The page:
The defendant’s law degree probably gained him a tad of credibility →}speculation on my part , of course{← ‼

Posted by: M. Blank | Jul 27, 2012 5:22:09 PM

I don't get the first amendment restriction. Why be afraid of a little constitutionally-protected speech, feds?

Posted by: Guy | Jul 27, 2012 8:58:07 PM

lol

why not agree guy! get it and then tell them to shove it! and file a first admendment civil rights case in civil court! That one doens't have a snowballs chance in hell of being held up!

That way he can get out and GET RICH! after the civil suit!

Posted by: rodsmith | Jul 27, 2012 9:48:48 PM

Why do I feel your article is just incomplete and it surely is not appealing to me? How will it convince the other people…? You’ve got to do something with this problem of yours and try to do well before you lose your fan followers too.

Posted by: Buy Generic Viagra | Jul 28, 2012 3:29:44 AM

Epis committed a federal crime (albeit a misguided one that is unconstitutional under any common sense reading of the constitution), and therefore is legitimately subject to punishment. He also was entitled to effective assistance of counsel regarding any plea agreement the government may have offered. It looks like this agreement is for the most part a reasonable resolution of the situation.

But how can we countenance a deprivation of his First Amendment rights during the period of supervised release? I know that courts have approved the deprivation of certain rights during the pendency of SRT, such as the Fourth Amendment, but the First Amendment is different. While the Government has a legitimate cause for keeping (most) convicts from possessing firearms, or for requiring them to submit to searches by probation officers, what possible legitimate purpose is served by prohibiting Mr. Epis from advocating on behalf of drug law reform? There's a reason we talk about the "firstness" of the First Amendment: insofar as it guarantees the freedom of conscience, it is a right the absence of which most Americans would equate with the absence of democracy.

What this reveals to me is just how paranoid and antidemocratic the drug warriors have become. They have long been willing to sacrifice the Fourth Amendment in pursuit of the policy of drug eradication, but now they don't even want people to talk about whether the laws should be changed. This is not like prohibiting a defendant from profiting from his personal story--it actually restrains him from commenting on government policy that he believes should be changed, at least if the Sacramento Bee story is to be believed.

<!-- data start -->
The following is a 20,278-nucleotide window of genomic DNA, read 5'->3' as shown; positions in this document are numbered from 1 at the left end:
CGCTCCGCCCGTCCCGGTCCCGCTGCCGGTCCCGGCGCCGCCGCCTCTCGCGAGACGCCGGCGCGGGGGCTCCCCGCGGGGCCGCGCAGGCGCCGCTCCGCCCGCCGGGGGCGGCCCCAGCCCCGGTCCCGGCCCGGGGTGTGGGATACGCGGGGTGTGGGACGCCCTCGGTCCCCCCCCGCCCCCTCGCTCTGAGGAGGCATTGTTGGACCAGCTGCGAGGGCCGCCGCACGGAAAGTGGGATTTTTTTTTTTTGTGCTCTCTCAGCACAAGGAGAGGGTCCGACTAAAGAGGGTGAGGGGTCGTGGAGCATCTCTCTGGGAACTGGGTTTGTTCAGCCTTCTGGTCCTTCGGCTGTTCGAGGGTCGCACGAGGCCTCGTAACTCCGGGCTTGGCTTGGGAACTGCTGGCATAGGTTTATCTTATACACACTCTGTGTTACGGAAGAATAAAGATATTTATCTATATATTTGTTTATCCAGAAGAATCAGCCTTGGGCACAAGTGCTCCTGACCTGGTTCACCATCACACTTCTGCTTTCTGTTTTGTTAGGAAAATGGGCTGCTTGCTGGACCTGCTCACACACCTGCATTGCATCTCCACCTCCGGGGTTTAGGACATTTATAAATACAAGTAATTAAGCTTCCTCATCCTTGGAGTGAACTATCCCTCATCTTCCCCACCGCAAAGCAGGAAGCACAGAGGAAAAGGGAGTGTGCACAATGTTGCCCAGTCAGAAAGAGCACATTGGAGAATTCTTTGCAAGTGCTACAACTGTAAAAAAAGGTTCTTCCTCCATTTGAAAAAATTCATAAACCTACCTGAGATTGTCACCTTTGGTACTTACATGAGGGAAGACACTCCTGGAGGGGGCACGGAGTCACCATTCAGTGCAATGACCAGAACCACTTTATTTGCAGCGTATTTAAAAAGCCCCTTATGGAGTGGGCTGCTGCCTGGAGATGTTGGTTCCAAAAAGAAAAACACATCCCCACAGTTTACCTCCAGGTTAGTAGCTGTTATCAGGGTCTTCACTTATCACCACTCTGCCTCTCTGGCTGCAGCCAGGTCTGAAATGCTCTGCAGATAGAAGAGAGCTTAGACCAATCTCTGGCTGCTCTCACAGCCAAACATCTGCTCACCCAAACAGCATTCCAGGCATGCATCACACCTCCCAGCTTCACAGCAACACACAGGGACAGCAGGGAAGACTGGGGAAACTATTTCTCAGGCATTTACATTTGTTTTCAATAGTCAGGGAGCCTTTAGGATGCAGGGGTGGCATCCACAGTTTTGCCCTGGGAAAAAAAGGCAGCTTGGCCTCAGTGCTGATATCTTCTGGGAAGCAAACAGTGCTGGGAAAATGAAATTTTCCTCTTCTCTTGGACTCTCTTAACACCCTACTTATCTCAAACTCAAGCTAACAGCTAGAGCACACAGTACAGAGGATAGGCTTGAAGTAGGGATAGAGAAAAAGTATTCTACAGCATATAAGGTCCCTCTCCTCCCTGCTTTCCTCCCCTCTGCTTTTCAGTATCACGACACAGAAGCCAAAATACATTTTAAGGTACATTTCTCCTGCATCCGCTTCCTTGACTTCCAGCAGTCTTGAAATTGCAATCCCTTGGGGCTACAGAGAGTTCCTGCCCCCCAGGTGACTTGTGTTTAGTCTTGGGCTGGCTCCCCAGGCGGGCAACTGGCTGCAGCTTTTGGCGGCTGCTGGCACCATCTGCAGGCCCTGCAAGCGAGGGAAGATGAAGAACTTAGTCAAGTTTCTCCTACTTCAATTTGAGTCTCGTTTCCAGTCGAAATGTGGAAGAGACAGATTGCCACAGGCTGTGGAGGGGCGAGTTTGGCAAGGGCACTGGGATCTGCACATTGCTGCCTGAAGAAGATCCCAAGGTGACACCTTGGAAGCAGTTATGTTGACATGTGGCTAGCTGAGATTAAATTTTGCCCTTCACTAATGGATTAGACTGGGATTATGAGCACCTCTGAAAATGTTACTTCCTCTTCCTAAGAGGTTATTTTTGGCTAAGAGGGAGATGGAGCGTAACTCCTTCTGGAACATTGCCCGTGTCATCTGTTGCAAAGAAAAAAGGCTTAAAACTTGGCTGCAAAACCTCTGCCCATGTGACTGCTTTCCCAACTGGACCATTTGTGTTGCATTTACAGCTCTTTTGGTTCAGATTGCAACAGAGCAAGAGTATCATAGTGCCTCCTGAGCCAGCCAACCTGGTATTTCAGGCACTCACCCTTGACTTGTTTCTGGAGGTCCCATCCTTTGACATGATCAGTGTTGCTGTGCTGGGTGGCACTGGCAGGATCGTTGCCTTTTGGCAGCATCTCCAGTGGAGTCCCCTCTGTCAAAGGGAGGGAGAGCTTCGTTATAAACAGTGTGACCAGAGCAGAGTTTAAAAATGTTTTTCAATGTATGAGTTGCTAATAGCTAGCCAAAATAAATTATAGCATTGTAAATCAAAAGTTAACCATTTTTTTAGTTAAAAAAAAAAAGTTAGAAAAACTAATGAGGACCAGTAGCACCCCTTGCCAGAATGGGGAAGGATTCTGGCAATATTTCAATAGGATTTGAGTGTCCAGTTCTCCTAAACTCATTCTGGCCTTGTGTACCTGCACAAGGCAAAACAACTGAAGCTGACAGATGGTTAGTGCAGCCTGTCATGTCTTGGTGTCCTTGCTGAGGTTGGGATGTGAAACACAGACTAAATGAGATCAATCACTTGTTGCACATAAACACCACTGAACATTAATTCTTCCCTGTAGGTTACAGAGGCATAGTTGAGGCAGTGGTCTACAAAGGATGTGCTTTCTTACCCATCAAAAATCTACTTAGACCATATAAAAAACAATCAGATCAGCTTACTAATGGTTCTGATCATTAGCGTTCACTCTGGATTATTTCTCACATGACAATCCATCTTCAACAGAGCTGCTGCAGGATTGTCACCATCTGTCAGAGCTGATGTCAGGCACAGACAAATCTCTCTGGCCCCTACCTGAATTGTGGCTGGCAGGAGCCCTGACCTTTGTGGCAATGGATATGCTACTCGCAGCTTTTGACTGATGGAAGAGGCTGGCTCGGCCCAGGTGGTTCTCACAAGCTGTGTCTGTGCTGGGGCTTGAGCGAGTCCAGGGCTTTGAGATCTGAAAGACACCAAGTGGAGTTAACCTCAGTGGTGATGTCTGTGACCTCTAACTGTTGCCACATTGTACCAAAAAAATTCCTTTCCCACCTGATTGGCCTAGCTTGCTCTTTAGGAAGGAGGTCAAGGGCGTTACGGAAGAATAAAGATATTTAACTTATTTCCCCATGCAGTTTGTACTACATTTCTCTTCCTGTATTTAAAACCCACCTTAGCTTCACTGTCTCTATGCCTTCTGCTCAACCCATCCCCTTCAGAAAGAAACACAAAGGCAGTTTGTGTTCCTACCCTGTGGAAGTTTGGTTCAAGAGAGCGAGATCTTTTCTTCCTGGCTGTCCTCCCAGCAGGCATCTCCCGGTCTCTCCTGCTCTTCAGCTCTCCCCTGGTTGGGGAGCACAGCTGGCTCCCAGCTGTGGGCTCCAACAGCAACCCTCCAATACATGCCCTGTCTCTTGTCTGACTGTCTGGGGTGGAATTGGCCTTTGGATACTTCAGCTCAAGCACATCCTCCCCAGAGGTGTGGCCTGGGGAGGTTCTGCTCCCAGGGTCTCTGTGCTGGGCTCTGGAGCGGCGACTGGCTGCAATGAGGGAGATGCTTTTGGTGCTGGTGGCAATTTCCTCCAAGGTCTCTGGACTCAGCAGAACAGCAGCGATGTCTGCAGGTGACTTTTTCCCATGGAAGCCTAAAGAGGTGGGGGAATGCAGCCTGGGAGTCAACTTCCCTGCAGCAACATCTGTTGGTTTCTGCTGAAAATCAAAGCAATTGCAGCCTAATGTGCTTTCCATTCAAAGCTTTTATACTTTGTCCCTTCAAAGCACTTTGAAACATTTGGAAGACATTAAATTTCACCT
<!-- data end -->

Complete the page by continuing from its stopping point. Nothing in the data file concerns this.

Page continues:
I can't blame Mr. Epis for accepting this obvious contract of adhesion, but I'm amazed a court is willing to accept it. Aren't courts supposed to look out for the rights of the accused? What kind of precedent does this establish?

Maybe Rupert Murdoch can be found liable for some violation of the Federal Wiretap Act, so that he can be required, in order to avoid jail time, to direct Fox News to stop saying unfavorable things about Barack Obama.

Posted by: C.E. | Jul 28, 2012 3:48:23 AM

C.E. --

1. I agree that the advocacy restriction is pointless, but not because it will actually stifle advocacy. It's pointless for the opposite reason: There's going to be plenty of pro-pot advocacy anyway, from a zillion other people, so it makes no difference whether there's one more, or one fewer, voice in the crowd.

2. In order to get Lafler/Frye relief, the advice of counsel must have been plainly blockheaded (no, that's not the legal wording, but it's what it amounts to). It's entirely unclear from the article that Epis could meet this test. On the other hand, persumably the USAO knows the particulars of the case better than we do.

3. "I can't blame Mr. Epis for accepting this obvious contract of adhesion, but I'm amazed a court is willing to accept it. Aren't courts supposed to look out for the rights of the accused?"

Principally, courts are supposed to adjudicate cases. Adjudication in this day and time almost always means settlement by agreement, both in civil and criminal law. Defendants (particularly a defendant who is a lawyer and has a lawyer) can look out for their own rights and, in particular, can decide whether waiving those rights in exchange for something they view as more valuable is worth the candle. This is absolutely standard practice. Indeed, it is the definition of plea bargaining at all, in which the defendant waives his constitutional right to a trial in order to get something (usually a lighter sentence) that he wants more.

4. "What kind of precedent does this establish?"

None, since existing law already establishes that a sentence may properly include restrictions of First Amendment-protected activity.